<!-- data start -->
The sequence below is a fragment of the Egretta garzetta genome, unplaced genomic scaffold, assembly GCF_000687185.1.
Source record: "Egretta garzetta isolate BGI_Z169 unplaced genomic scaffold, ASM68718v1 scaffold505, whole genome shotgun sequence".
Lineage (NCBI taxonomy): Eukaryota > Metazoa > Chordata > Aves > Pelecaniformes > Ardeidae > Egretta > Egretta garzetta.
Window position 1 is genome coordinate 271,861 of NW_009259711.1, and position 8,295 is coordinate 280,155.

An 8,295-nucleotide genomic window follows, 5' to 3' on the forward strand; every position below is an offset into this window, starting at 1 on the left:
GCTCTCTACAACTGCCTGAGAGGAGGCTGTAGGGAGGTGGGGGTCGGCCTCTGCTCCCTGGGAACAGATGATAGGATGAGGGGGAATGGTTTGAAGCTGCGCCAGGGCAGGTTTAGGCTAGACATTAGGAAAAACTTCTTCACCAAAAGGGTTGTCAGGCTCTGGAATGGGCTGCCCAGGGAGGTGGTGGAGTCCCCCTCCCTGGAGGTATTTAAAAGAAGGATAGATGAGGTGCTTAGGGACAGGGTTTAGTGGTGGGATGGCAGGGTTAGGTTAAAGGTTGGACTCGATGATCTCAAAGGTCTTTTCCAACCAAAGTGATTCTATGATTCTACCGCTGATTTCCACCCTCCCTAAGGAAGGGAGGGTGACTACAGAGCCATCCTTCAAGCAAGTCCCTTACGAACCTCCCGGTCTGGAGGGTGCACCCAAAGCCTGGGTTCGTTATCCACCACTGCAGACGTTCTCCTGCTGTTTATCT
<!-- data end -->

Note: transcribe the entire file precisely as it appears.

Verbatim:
The sequence below is a fragment of the Egretta garzetta genome, unplaced genomic scaffold, assembly GCF_000687185.1.
Source record: "Egretta garzetta isolate BGI_Z169 unplaced genomic scaffold, ASM68718v1 scaffold505, whole genome shotgun sequence".
Lineage (NCBI taxonomy): Eukaryota > Metazoa > Chordata > Aves > Pelecaniformes > Ardeidae > Egretta > Egretta garzetta.
Window position 1 is genome coordinate 271,861 of NW_009259711.1, and position 8,295 is coordinate 280,155.

An 8,295-nucleotide genomic window follows, 5' to 3' on the forward strand; every position below is an offset into this window, starting at 1 on the left:
GCTCTCTACAACTGCCTGAGAGGAGGCTGTAGGGAGGTGGGGGTCGGCCTCTGCTCCCTGGGAACAGATGATAGGATGAGGGGGAATGGTTTGAAGCTGCGCCAGGGCAGGTTTAGGCTAGACATTAGGAAAAACTTCTTCACCAAAAGGGTTGTCAGGCTCTGGAATGGGCTGCCCAGGGAGGTGGTGGAGTCCCCCTCCCTGGAGGTATTTAAAAGAAGGATAGATGAGGTGCTTAGGGACAGGGTTTAGTGGTGGGATGGCAGGGTTAGGTTAAAGGTTGGACTCGATGATCTCAAAGGTCTTTTCCAACCAAAGTGATTCTATGATTCTACCGCTGATTTCCACCCTCCCTAAGGAAGGGAGGGTGACTACAGAGCCATCCTTCAAGCAAGTCCCTTACGAACCTCCCGGTCTGGAGGGTGCACCCAAAGCCTGGGTTCGTTATCCACCACTGCAGACGTTCTCCTGCTGTTTATCT